Compared to Atom (22nm Silvermont and die shrink 14nm Airmont), Goldmont is a bit of a beast. Both Atom and AMD’s Bobat/Jaguar/Puma core can fetch and issue up to two instructions. Goldmont can do three. Like AMD’s (or VIA’s) Goldmont has a full out of order execution engine.
    „Much of the changes with Goldmont were about improving the out-of-order execution compared to Silvermont, with a wider decoder, better branch prediction, and a larger out-of-order execution window. Goldmont can perform one load and one store per cycle, and it can execute up to three simple integer ALU operations per cycle. There’s new instruction support for hashing with SHA1 and SHA256, and there’s new support for the RDSEED instruction.“

    My Asus Aspire ES13 (ES1-332-P2VZ) with Intel Pentium Quad Core N4200 1.1GHz - 2.5GHz (Goldmont - Apollo Lake):
    source: https://forums.anandtech.com/threads/intel-pentium...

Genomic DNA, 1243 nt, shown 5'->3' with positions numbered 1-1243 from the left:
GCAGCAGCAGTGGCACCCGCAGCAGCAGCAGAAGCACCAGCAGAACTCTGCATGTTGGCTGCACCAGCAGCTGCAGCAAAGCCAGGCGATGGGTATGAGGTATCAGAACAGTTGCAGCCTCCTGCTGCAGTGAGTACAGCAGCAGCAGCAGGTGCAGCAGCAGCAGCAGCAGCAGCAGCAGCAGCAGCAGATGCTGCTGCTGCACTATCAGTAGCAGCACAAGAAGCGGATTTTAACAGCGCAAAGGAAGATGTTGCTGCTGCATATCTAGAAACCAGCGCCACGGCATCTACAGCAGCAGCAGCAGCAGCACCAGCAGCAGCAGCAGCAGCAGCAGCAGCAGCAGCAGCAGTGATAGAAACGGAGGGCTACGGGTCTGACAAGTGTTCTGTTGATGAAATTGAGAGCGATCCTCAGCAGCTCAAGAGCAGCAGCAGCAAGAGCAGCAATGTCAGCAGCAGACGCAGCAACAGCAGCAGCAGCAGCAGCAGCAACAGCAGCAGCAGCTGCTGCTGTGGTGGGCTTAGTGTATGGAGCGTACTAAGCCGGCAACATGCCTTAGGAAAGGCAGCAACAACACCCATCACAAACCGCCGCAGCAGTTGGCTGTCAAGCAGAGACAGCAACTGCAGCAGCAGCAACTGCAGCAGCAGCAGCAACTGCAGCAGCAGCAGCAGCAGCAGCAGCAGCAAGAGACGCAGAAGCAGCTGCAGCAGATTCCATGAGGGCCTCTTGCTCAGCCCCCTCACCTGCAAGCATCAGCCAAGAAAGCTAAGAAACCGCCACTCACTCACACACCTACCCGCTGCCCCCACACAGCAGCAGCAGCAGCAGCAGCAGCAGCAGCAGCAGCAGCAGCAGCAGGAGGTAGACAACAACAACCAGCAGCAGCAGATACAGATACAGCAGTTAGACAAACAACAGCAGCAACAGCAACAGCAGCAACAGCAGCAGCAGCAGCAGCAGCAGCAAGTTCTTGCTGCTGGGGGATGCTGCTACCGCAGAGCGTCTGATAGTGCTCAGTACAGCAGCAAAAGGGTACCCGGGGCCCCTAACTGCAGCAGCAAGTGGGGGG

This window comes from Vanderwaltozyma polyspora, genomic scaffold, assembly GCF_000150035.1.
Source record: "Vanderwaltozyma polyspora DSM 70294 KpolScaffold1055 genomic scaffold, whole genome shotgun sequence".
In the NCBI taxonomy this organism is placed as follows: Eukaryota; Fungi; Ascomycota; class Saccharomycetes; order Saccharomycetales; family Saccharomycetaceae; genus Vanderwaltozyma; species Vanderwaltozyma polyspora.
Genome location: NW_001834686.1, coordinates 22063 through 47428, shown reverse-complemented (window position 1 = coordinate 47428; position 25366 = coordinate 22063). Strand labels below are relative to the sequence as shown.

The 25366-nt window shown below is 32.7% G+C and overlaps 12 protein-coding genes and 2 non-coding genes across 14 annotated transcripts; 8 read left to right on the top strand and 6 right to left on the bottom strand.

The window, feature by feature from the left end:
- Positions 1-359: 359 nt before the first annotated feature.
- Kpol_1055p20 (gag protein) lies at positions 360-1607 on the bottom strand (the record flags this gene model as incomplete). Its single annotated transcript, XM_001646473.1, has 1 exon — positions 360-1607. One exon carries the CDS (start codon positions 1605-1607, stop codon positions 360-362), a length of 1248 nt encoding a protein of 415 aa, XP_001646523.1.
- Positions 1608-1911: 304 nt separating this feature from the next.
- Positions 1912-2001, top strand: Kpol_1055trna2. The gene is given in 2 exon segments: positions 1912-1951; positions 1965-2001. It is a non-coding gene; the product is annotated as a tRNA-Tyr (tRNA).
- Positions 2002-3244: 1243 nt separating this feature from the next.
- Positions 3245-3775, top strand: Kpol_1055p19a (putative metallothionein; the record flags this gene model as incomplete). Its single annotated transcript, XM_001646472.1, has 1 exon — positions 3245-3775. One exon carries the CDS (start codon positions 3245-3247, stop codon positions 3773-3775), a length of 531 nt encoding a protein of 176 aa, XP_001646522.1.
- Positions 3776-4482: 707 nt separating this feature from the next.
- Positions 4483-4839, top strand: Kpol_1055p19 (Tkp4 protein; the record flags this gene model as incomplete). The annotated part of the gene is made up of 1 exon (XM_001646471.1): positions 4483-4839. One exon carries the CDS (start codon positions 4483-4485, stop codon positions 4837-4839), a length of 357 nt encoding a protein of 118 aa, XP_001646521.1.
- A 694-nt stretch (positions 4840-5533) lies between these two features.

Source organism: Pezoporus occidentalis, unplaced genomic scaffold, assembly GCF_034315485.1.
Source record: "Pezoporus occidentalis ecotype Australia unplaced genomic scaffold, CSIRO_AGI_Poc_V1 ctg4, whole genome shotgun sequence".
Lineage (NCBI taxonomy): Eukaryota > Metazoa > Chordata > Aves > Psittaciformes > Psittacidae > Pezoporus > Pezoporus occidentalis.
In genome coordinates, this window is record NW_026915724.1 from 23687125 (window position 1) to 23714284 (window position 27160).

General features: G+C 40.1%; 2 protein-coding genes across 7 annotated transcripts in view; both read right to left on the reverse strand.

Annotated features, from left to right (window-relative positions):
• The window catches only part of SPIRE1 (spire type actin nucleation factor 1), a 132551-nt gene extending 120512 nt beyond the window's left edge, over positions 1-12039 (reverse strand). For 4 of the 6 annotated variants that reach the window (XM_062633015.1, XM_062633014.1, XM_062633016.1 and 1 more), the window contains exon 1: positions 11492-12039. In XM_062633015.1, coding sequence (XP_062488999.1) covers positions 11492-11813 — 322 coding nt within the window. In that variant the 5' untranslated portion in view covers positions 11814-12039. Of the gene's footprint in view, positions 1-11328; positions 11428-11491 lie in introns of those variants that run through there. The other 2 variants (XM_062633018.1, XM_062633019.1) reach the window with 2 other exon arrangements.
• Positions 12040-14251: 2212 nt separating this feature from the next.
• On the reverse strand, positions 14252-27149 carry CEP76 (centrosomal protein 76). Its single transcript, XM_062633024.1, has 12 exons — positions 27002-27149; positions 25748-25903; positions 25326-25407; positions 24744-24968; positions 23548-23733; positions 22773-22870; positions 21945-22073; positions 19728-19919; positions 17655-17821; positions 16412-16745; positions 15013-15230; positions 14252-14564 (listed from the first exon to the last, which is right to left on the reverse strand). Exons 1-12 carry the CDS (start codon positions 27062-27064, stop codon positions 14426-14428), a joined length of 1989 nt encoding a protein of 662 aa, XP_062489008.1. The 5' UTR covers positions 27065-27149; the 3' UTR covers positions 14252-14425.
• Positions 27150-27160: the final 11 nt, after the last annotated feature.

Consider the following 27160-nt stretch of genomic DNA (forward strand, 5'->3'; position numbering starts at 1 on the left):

Reply
  • jimjamjamie - Monday, March 13, 2017 - link

    "This is one of the worst sounding speakers I’ve ever seen in a notebook"

    That's a special set of eyes you have there, Brett
    Reply
  • BrokenCrayons - Monday, March 13, 2017 - link

    There's really nothing wrong with that statement. One might hear the sound the speakers make, but can also physically see them inside the notebook. Reply
  • LED Lights Undg - Monday, March 13, 2017 - link

    Is the RAM soldered?
    Last year I bought a couple of very cheap Acer ES1-331s where I could easily upgrade ram (up to 8GB) and add a bootable SATA SSD. Too bad they have a Braswell Celeron N3050 and a 768p (matte) TN display.
    Reply
  • 0ldman79 - Monday, March 13, 2017 - link

    Single chain, not channel.

    Just makes those of us that deal with it regularly twitchy. :)
    Reply
  • Visual - Tuesday, March 14, 2017 - link

    Adding something with x5 Z8300/Z8350 in the benchmarks would have been nice. There are a lot cheap-ish tablets and laptops and convertibles using that. Reply